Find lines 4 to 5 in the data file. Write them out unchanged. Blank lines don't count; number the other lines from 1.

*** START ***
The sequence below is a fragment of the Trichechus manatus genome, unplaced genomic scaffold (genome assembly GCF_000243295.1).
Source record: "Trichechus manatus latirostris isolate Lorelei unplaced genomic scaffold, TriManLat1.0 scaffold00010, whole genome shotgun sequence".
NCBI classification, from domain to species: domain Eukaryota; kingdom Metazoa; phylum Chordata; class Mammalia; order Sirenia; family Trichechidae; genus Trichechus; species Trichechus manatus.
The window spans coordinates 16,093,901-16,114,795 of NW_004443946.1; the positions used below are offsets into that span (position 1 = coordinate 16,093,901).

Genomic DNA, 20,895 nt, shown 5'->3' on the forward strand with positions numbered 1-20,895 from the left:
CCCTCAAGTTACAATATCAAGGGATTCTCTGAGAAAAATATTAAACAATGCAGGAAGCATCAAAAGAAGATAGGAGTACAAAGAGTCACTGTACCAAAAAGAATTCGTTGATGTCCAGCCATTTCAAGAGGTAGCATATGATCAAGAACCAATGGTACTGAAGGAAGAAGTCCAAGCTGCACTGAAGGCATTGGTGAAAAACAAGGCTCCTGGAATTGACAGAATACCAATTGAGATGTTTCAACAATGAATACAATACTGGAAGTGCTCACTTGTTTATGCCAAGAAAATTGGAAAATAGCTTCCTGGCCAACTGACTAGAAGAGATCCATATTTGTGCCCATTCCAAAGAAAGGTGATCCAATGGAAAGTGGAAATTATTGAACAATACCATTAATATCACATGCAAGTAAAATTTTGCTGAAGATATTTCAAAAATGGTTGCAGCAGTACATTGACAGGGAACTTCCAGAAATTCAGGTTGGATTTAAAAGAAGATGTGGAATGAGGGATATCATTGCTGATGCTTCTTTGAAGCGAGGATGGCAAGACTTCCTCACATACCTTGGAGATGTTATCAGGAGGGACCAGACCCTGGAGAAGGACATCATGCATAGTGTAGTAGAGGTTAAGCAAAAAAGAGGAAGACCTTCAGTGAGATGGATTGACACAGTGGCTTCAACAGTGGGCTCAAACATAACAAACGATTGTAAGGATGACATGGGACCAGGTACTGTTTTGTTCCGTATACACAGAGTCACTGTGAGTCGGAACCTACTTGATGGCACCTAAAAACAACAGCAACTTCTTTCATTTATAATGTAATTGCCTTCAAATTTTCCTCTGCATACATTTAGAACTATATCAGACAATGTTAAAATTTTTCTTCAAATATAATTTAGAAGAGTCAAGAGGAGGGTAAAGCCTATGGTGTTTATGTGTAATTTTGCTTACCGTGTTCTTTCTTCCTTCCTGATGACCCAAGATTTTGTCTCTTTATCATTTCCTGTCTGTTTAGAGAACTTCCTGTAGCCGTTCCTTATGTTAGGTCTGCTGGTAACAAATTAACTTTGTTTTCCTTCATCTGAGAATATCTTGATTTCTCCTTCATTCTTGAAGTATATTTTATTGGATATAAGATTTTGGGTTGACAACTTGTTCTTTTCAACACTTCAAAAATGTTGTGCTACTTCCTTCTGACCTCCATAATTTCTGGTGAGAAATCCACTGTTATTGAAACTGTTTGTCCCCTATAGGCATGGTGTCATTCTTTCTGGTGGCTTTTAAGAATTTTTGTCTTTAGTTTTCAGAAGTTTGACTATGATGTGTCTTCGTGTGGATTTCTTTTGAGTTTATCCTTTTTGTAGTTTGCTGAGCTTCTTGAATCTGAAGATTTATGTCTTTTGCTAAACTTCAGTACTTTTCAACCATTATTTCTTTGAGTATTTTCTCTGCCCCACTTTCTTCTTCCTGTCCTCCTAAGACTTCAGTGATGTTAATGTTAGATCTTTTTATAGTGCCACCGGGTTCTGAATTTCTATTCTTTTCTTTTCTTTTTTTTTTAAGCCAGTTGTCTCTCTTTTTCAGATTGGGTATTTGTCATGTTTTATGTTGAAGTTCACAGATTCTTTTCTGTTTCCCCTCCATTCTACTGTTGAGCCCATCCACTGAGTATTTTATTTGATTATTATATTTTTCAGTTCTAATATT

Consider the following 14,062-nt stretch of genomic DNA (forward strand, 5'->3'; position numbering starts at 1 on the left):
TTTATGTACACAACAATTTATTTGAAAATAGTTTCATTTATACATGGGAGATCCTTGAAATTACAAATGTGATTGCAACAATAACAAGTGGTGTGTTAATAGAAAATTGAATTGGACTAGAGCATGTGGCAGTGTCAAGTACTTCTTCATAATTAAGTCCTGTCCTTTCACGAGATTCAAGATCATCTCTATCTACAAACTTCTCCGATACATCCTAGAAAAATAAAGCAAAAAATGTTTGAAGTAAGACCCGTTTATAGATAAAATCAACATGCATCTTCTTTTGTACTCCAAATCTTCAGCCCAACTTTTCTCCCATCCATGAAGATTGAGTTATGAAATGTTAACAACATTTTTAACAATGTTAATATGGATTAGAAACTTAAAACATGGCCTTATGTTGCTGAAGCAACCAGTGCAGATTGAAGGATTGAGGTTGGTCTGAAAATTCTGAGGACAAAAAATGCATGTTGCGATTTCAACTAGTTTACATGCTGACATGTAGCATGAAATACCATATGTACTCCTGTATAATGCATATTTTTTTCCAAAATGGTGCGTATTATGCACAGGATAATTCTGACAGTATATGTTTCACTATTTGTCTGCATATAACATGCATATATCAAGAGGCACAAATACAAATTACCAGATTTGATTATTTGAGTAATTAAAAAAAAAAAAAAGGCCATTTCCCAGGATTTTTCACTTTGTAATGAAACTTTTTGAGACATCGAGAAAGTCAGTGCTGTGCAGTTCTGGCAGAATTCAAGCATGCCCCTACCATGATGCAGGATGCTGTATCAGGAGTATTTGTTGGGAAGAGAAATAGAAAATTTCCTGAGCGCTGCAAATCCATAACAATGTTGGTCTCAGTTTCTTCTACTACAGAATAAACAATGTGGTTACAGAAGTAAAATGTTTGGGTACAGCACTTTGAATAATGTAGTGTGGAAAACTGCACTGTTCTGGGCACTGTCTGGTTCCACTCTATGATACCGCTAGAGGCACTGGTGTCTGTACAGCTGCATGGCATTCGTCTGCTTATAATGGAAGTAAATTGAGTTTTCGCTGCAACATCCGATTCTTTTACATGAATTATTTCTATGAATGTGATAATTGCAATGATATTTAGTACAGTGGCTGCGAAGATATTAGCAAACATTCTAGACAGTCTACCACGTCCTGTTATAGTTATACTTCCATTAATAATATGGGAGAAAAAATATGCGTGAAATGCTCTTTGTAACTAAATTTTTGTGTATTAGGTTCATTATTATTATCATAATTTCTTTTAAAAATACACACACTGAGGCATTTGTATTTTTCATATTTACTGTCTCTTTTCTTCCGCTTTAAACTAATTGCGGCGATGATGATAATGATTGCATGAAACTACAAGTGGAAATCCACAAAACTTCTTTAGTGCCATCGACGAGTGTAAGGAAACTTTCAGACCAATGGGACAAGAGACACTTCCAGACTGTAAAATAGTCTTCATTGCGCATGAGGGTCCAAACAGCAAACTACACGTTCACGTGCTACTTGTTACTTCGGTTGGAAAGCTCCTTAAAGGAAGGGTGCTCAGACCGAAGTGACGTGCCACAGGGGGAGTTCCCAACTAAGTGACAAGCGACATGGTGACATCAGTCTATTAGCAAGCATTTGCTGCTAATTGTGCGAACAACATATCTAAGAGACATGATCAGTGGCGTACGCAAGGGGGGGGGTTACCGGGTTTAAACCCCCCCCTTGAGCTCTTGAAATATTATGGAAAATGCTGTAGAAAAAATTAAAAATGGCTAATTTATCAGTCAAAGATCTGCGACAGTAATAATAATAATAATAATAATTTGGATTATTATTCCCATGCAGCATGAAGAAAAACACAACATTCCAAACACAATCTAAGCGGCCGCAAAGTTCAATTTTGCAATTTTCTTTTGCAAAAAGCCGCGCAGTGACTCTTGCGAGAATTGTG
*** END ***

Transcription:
The window spans coordinates 16,093,901-16,114,795 of NW_004443946.1; the positions used below are offsets into that span (position 1 = coordinate 16,093,901).

Genomic DNA, 20,895 nt, shown 5'->3' on the forward strand with positions numbered 1-20,895 from the left: